Take your pick of a lofty number, the gaming industry has plenty. How about 5B hours watched on Twitch in Q2 of 2020, the Nintendo Switch selling over 60 million units or 27.7 million unique players watching a Travis Scott Fortnite concert (that also doubled as a Nike ad)?
Whilst varying analysts size the video game industry anywhere between $100B and $200B, they are all in agreement that it is continuing to grow steadily. Player bases for games are skyrocketing as young players continue to play as they grow up and more mature are returning to gaming in quarantine. Quite a few games have monthly player counts well over 100 million and if those counts ever decrease, it only means other games are increasing.
Insane video game viewership has created huge influencers being targeted by the biggest brands in the world. Gaming streamers are outpacing athletes when it comes to followers on social media and the direct conversations they have with their audiences provide myriad opportunities for branded activations.
Then there’s esports, a minuscule section of gaming’s overall revenue but a hub of dedicated fans, influencers and brands. With Nielsen creating accurate comparisons to TV viewership, League of Legends World Championships 2019 saw over 21 million people tune in, that’s more than the average amount of an NBA Finals or World Series game.
GEEIQ goes in-depth into the three key avenues to reach and engage gamers that brands need to be aware of. Here’s an overview of the three avenues with links to much more in-depth explanations of each.
1. The Games
Publishers hold the keys here but branded activations are only becoming more common. Product placement has been a natural part of video games dating back to branded arcade cabinets in the 90s. Now, most major games are being updated every few weeks, giving brands a chance to enter the biggest games - even after their popularity has been proven.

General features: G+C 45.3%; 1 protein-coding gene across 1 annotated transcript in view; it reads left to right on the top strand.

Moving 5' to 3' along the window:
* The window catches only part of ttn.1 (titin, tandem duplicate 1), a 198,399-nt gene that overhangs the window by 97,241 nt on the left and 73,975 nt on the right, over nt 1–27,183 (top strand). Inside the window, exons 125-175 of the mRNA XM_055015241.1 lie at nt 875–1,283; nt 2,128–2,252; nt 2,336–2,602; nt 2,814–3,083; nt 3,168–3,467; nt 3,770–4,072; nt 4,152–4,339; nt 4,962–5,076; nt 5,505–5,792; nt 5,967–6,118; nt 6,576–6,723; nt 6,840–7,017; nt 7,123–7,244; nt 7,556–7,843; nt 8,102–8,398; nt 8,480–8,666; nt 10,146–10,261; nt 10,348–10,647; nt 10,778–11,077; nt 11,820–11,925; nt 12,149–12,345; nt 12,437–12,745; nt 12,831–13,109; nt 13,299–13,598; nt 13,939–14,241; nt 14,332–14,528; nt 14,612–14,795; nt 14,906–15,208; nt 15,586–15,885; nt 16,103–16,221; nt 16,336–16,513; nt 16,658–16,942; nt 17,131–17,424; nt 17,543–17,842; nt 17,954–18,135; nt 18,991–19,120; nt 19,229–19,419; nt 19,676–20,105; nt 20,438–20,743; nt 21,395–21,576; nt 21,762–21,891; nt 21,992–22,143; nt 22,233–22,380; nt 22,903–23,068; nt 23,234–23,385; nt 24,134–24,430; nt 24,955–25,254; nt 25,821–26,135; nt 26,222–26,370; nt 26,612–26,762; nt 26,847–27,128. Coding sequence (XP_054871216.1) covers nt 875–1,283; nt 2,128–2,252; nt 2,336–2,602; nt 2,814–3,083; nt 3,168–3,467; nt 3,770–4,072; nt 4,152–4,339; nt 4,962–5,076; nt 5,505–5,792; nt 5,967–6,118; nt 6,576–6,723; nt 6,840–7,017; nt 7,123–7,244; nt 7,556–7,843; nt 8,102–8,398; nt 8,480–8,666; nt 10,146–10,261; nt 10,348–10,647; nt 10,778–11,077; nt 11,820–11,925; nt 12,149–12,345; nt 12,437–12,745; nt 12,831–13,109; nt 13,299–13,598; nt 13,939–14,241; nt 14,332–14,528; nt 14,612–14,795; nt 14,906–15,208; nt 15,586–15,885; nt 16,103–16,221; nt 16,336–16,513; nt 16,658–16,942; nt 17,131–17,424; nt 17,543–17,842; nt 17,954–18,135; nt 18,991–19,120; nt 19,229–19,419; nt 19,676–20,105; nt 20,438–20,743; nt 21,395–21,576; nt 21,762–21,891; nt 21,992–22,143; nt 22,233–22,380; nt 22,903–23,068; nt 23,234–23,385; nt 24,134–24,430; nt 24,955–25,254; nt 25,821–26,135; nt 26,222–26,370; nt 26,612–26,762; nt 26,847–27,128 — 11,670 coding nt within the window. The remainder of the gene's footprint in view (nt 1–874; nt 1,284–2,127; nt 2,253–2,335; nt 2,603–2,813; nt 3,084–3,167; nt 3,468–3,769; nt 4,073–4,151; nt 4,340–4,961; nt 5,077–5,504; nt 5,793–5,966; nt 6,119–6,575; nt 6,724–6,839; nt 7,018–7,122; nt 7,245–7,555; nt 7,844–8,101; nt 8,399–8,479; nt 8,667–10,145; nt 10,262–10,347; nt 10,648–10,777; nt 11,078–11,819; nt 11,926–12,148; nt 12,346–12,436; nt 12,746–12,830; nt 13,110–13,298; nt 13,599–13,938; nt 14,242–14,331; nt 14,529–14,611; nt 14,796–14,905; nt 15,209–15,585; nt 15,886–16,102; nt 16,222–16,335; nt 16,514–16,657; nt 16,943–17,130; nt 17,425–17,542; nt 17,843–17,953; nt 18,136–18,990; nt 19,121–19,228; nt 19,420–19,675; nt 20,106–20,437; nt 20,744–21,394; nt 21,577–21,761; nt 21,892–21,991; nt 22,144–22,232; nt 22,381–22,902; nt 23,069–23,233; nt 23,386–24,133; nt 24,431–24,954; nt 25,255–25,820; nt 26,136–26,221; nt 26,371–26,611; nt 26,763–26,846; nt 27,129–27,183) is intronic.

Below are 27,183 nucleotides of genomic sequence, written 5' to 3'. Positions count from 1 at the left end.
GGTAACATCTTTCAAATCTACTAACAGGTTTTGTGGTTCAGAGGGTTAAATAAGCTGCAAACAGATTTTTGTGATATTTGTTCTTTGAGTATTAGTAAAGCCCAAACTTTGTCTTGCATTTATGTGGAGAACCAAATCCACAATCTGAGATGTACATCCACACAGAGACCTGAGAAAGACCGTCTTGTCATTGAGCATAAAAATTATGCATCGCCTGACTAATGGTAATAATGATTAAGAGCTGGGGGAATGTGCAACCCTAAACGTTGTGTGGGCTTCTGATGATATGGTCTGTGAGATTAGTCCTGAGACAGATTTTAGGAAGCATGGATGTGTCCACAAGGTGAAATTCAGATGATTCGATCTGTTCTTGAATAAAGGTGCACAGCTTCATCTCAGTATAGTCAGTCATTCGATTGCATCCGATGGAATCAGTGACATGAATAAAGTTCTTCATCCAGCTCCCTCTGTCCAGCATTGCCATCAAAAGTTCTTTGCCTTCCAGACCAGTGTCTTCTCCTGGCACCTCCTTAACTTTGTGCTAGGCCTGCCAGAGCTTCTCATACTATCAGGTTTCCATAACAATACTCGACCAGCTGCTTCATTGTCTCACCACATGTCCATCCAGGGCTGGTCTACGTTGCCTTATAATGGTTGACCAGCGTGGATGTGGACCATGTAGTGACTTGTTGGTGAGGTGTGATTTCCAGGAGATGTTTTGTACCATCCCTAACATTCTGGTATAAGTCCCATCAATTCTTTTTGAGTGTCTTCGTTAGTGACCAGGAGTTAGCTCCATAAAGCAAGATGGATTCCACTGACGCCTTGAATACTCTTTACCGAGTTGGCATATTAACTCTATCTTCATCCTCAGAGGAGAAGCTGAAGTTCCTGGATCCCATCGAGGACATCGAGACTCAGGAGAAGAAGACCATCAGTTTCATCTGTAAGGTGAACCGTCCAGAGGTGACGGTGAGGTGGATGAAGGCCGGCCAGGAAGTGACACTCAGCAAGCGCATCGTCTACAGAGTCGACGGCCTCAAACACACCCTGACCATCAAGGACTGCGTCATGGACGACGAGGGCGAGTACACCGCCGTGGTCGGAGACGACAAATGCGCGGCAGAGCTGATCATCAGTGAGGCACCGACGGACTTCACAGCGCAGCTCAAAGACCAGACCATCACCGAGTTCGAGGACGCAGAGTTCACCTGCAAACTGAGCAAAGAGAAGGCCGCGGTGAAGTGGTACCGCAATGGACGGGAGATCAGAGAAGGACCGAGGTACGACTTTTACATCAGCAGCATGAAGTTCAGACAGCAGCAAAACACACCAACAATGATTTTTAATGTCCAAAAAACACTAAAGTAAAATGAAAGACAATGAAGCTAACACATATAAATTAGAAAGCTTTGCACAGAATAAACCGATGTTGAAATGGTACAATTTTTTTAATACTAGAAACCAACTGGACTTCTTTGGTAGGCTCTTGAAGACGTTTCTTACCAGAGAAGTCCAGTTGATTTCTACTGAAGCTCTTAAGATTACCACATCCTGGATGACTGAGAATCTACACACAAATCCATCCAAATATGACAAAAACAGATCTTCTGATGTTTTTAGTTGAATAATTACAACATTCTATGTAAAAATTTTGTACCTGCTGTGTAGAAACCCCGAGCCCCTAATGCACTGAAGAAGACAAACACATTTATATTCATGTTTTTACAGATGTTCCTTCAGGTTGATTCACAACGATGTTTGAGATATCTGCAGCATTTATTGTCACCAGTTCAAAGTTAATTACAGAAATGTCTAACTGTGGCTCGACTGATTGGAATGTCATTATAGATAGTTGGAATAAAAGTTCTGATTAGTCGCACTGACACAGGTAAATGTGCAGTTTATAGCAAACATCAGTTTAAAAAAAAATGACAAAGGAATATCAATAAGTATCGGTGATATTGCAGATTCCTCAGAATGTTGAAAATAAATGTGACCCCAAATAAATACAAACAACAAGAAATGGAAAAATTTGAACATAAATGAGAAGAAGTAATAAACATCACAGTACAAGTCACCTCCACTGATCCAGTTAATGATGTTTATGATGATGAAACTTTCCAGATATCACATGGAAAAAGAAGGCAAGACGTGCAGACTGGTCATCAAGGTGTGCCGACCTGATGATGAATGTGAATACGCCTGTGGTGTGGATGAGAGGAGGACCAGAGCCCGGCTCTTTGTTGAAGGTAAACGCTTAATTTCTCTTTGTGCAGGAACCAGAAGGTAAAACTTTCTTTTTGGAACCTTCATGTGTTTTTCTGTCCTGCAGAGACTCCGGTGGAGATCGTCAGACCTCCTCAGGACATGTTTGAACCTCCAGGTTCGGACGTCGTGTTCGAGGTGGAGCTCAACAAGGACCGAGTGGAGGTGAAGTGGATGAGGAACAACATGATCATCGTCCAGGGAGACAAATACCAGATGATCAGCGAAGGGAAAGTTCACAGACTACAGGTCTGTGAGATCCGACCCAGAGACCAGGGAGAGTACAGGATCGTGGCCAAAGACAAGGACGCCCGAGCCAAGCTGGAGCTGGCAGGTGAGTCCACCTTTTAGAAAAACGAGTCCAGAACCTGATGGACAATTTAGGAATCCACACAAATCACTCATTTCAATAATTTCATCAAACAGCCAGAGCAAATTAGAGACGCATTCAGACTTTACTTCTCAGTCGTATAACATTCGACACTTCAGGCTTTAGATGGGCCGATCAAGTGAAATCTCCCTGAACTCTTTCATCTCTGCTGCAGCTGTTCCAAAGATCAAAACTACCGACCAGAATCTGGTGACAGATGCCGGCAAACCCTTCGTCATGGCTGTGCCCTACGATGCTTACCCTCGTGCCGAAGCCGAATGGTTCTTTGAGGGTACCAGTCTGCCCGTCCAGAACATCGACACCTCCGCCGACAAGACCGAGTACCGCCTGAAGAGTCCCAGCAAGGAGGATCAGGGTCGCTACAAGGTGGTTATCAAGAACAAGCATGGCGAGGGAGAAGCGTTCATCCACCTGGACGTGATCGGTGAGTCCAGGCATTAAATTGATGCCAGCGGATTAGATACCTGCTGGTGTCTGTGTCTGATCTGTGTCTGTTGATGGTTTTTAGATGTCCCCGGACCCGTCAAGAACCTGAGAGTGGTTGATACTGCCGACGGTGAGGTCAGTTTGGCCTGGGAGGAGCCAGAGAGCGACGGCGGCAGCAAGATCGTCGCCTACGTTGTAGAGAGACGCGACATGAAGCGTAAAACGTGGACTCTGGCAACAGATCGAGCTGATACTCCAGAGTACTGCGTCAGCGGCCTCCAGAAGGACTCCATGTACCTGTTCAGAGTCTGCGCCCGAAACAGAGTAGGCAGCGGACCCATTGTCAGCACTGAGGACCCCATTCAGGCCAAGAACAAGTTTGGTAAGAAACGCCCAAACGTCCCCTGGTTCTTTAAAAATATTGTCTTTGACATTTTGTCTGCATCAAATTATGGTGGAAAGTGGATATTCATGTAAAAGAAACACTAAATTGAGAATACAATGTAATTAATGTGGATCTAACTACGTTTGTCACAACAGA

Roblox, Fortnite, and League of Legends, just to name a few, are figuring out unique ways to deliver brands to their massive player bases. Furthermore, with the rise of mobile gaming, different demographics are gaming more, with new regions exploding in growth. Now, an estimated 2.5 billion people, or over 30% of the entire population of the world, identify as gamers. That’s one billion more than just five years ago, soon gamers will go from being the minority to the majority across the planet.
Even more importantly, the people playing games are the hardest to reach. Younger audiences who don’t watch cable TV anymore, the computer-literate who run ad blockers across the internet and the growing population who are numb to digital advertising but are still reachable through games and gaming platforms.
To learn more about game partnerships or in-game activations, the reasons why a brand should pursue them and some great case studies from major brands, read here.
2. The Influencers and Their Platforms
In the West, the two big gaming content platforms to keep an eye out for are Twitch and Youtube. Despite seeing competition from the biggest tech companies in the world, Amazon’s Twitch is still on top for viewers of live gameplay, while YouTube still makes up the vast majority of followers and views for video-on-demand and is fast catching up in live-streaming. Twitch provides some unique chances at activations, like brands streaming themselves, while most YouTube gaming videos are sponsored in some way or another.
Contrary to popular opinion, high-skilled gameplay is not always the key motivating factor for a viewer watching Twitch streams. Unless an esports competition is going on, Twitch streams centre around entertainment — more akin to a good football player playing pickup games than watching a Premier League match. Success on Twitch is built on interactivity — a good thing for brands. Even on Youtube, entertainers who upload funny clips win over highlight reels from esports professionals.